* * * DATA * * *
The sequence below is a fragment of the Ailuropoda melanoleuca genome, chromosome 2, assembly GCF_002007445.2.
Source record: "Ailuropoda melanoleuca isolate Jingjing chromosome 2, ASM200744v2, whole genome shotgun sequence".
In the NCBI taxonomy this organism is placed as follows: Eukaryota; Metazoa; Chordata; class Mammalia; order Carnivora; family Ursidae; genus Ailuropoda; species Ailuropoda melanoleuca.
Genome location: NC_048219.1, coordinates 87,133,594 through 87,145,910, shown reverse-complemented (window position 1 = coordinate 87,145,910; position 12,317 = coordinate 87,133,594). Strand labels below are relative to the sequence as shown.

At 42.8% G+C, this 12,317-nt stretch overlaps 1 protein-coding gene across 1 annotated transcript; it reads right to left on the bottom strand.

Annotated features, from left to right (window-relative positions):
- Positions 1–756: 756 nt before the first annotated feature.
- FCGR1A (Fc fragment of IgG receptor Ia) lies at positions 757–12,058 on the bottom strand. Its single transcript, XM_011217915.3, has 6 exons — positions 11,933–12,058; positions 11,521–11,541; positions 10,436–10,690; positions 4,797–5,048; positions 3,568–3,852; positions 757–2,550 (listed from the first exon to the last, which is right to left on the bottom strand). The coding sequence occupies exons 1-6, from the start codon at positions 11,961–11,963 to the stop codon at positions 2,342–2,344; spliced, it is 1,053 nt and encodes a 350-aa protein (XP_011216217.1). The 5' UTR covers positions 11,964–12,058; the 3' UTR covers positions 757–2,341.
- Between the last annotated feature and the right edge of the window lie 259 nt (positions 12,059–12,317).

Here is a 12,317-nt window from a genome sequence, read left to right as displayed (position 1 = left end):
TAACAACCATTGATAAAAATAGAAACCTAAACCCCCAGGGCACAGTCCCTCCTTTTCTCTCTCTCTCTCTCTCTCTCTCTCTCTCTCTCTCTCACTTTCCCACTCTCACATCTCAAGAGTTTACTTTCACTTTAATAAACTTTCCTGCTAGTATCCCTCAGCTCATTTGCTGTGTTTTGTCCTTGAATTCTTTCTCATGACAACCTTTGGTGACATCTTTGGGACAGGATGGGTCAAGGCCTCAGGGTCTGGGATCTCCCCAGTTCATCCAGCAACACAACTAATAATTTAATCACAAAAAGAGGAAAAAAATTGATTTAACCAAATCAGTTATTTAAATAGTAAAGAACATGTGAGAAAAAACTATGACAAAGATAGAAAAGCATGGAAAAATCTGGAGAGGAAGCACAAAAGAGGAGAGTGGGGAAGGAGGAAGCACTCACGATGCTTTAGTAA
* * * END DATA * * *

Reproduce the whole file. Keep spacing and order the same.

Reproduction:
The sequence below is a fragment of the Ailuropoda melanoleuca genome, chromosome 2, assembly GCF_002007445.2.
Source record: "Ailuropoda melanoleuca isolate Jingjing chromosome 2, ASM200744v2, whole genome shotgun sequence".
In the NCBI taxonomy this organism is placed as follows: Eukaryota; Metazoa; Chordata; class Mammalia; order Carnivora; family Ursidae; genus Ailuropoda; species Ailuropoda melanoleuca.
Genome location: NC_048219.1, coordinates 87,133,594 through 87,145,910, shown reverse-complemented (window position 1 = coordinate 87,145,910; position 12,317 = coordinate 87,133,594). Strand labels below are relative to the sequence as shown.

At 42.8% G+C, this 12,317-nt stretch overlaps 1 protein-coding gene across 1 annotated transcript; it reads right to left on the bottom strand.

Annotated features, from left to right (window-relative positions):
- Positions 1–756: 756 nt before the first annotated feature.
- FCGR1A (Fc fragment of IgG receptor Ia) lies at positions 757–12,058 on the bottom strand. Its single transcript, XM_011217915.3, has 6 exons — positions 11,933–12,058; positions 11,521–11,541; positions 10,436–10,690; positions 4,797–5,048; positions 3,568–3,852; positions 757–2,550 (listed from the first exon to the last, which is right to left on the bottom strand). The coding sequence occupies exons 1-6, from the start codon at positions 11,961–11,963 to the stop codon at positions 2,342–2,344; spliced, it is 1,053 nt and encodes a 350-aa protein (XP_011216217.1). The 5' UTR covers positions 11,964–12,058; the 3' UTR covers positions 757–2,341.
- Between the last annotated feature and the right edge of the window lie 259 nt (positions 12,059–12,317).

Here is a 12,317-nt window from a genome sequence, read left to right as displayed (position 1 = left end):
TAACAACCATTGATAAAAATAGAAACCTAAACCCCCAGGGCACAGTCCCTCCTTTTCTCTCTCTCTCTCTCTCTCTCTCTCTCTCTCTCTCTCACTTTCCCACTCTCACATCTCAAGAGTTTACTTTCACTTTAATAAACTTTCCTGCTAGTATCCCTCAGCTCATTTGCTGTGTTTTGTCCTTGAATTCTTTCTCATGACAACCTTTGGTGACATCTTTGGGACAGGATGGGTCAAGGCCTCAGGGTCTGGGATCTCCCCAGTTCATCCAGCAACACAACTAATAATTTAATCACAAAAAGAGGAAAAAAATTGATTTAACCAAATCAGTTATTTAAATAGTAAAGAACATGTGAGAAAAAACTATGACAAAGATAGAAAAGCATGGAAAAATCTGGAGAGGAAGCACAAAAGAGGAGAGTGGGGAAGGAGGAAGCACTCACGATGCTTTAGTAA